Cycle 1 (2011 Deadline)
Towards a better assessment and management of wildfire risk in the wildland-urban interface in Lebanon: gaining from US experience
PI: George Mitri, University of Balamand
U.S. Partner: David B. McWethy, Montana State University
Project Dates: August 2012 - August 2014
Edward Antoun, George Mitri, Dave McWethy, and Mireille Jazi during a field survey in the United States (Photo courtesy George Mitri).
Increasingly, Lebanon’s forests are exposed to degradation due to urbanization, fires, climate change, human neglect, improper management, outdated laws, and poor law enforcement. During the last decades, changes in traditional land-use and lifestyles, depopulation of rural areas, decreases in grazing pressure and wood gathering, and increases in the urbanization of rural areas are leading to the recovery of vegetation and an increase in accumulated fuel. Land-use changes are occurring in parallel with increases in fires, which have gone from being few in number and affecting small areas to becoming numerous and affecting large areas yearly.
This project looks to develop the capacity of stakeholders in Lebanon to assess and manage wildfire risk in Lebanon’s wildland-urban interface (WUI) in light of future climate change and human development in wildland areas. Another goal of the project is to improve knowledge and understanding among university students, local community groups, and municipalities about the nature and risks of wildfire in Lebanon’s WUI. Specific project activities will include investigating the feasibility of developing a wildfire-climate model for Lebanon that simulates the interactions among climate change, expansion of human development into wildland areas, and wildfire risk. The researchers will identify data needs and partnerships necessary for future development of a wildfire-climate model for Lebanon and then develop materials that would demonstrate how such a model can be used by Lebanese stakeholders to adaptively manage wildfire risk in the WUI for future climate and land use changes. They will also develop the capacity of the community of interest (i.e., land and wildland fire management agencies, homeowners, and community and regional planners) to assess and manage wildfire risk and incorporate their research results into educational products to increase understanding of wildfire risk by the broader community.
Summary of Recent Activities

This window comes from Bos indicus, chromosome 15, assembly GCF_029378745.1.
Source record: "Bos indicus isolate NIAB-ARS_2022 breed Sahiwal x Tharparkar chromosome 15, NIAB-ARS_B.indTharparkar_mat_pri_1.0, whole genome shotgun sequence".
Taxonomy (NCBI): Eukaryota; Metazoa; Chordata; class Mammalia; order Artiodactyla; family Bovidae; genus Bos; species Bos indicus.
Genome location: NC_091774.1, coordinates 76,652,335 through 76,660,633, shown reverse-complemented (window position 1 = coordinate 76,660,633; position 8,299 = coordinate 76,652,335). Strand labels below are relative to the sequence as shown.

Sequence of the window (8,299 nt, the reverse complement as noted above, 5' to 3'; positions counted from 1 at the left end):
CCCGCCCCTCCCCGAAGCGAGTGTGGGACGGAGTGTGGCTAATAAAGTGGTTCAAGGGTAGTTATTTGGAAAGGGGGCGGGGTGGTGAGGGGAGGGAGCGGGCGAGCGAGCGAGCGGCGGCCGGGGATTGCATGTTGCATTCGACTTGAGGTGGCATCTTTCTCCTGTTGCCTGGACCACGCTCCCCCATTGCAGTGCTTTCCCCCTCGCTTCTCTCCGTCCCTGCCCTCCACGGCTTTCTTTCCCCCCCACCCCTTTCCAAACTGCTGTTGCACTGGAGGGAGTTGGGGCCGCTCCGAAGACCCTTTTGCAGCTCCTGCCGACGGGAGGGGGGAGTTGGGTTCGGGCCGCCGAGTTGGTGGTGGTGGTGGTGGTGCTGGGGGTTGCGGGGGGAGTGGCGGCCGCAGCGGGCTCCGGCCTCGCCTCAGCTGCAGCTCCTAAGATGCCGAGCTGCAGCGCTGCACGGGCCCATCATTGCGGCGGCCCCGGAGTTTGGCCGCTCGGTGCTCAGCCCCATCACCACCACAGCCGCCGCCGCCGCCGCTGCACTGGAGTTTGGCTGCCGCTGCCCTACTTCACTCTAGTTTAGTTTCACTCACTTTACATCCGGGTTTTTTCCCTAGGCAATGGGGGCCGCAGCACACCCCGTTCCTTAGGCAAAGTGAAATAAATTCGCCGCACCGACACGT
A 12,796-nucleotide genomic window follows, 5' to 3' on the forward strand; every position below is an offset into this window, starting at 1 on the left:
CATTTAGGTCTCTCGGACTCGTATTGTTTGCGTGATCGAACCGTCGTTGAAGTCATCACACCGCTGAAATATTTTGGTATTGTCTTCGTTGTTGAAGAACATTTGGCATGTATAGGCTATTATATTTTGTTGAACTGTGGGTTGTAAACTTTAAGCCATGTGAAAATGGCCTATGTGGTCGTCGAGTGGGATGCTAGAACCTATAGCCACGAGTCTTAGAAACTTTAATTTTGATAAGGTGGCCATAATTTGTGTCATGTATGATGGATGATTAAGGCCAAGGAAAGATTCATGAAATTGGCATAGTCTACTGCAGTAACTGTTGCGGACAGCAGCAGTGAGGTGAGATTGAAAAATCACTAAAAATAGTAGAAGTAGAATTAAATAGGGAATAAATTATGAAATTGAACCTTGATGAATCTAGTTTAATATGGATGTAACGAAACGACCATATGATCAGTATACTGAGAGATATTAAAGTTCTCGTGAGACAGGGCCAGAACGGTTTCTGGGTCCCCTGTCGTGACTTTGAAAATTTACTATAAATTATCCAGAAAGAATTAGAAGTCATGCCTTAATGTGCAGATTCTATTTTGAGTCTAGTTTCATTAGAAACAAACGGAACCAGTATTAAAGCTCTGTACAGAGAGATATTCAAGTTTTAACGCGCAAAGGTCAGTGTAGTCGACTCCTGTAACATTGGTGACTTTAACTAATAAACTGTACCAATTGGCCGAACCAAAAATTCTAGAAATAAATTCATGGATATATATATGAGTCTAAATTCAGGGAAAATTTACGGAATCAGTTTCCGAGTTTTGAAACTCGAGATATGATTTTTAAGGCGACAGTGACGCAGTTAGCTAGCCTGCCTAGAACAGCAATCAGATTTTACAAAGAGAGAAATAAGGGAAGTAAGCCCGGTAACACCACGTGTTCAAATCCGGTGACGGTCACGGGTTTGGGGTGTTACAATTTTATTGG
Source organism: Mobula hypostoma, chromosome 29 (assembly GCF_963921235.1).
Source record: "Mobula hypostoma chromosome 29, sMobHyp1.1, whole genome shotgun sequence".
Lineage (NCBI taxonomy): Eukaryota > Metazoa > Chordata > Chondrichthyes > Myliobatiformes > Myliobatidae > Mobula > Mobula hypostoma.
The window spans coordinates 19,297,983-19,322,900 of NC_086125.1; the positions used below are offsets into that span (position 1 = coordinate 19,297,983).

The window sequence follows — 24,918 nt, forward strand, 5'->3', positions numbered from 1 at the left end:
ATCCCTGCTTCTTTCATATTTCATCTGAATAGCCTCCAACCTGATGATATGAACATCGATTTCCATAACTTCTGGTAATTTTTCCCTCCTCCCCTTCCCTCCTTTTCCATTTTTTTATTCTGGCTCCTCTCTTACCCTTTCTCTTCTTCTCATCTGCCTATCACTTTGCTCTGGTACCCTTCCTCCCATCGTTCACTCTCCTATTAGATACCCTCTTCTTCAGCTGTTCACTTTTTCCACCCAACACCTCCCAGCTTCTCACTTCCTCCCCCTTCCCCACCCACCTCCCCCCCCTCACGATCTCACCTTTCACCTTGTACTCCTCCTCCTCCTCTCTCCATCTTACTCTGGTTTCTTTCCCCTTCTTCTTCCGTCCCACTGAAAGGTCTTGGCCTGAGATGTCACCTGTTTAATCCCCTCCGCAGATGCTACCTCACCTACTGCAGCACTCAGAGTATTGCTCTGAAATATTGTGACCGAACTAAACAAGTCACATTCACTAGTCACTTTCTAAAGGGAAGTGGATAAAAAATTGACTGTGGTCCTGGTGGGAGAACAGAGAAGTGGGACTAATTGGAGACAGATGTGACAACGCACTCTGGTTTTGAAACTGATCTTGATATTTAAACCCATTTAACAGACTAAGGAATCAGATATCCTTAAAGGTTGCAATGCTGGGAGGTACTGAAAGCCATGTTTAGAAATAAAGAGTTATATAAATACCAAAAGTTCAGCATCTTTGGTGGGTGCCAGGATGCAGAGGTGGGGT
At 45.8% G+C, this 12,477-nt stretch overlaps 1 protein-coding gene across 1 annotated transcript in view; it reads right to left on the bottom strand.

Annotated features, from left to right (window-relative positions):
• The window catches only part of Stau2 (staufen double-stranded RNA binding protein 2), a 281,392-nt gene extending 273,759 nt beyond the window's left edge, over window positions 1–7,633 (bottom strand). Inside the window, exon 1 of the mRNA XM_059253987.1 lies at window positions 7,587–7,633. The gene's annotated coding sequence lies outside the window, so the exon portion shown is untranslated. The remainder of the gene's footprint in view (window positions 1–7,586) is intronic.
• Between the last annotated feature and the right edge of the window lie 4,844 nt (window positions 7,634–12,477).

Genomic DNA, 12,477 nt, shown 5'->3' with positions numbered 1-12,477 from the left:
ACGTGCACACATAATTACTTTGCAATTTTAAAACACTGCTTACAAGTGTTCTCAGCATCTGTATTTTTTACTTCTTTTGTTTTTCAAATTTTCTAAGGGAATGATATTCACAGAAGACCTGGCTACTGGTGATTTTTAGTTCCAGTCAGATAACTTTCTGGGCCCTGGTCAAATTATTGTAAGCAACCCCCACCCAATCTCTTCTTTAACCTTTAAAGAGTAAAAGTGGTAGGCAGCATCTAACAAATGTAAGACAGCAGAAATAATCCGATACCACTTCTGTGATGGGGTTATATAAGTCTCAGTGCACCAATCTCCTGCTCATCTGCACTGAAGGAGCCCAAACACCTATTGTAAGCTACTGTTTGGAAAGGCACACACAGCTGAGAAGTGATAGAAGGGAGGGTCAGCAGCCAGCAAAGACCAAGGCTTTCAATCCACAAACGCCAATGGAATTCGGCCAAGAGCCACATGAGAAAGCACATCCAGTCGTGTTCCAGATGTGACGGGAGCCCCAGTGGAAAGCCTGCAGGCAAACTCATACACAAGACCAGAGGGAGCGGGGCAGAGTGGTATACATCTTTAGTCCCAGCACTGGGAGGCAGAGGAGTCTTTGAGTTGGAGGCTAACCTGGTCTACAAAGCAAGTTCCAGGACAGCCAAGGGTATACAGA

During the first quarter of 2014, Dr. Mitri and his colleagues on the project completed development of a web application as part of a decision framework that the community of interest can use to adaptively manage future wildfire risk in the wildland-urban interface (WUI). A trial version of the application is available at the following links: http://Ioe-firelab.balamand.edu.lb and http://home.balamand.edu.lb/wildfire. Ongoing research activities during the quarter included expanding the socioeconomic assessment portion of the project by addressing essential additional variables, as well as finishing the first draft of a handbook with practical guidelines on Managing Future Wildfire Risk in the WUI in Lebanon. The researchers also followed up on the agreement previously signed with the Ministry of Environment on collecting fire data from official field fire ID cards for data analysis and finalizing the state of Lebanon’s fire report of 2009. They have recently submitted three joint papers with U.S. partner Dr. David McWethy for presentation at international conferences in 2014.
Edward Antoun and Mireille Jazi during a field survey in North Lebanon (Photo courtesy George Mitri).
Discussion with Thomas Tidwell, Chief of the U.S. Forest Service (Photo courtesy George Mitri)
During the spring and summer they plan to complete the expanded socioeconomic assessment and demonstrate how the model in their web application can be used by local stakeholders to make optimal wildfire-related decisions. The latter objective will be achieved through a national workshop to be organized around July-August, the beginning of the fire season in Lebanon. As part of the national workshop, they will organize a special training workshop for practitioners and individuals from the community in interdisciplinary modeling and analysis of a coupled natural-human system for managing future wildfire risk. Finally, they will publish their handbook comprising practical guidelines on Managing Wildfire Risk in the WUI in Lebanon and including success stories and will develop brochures and posters highlighting the main results of the project. A no-cost extension has been made on the project through August 31, 2014, to allow for these project completion and dissemination activities.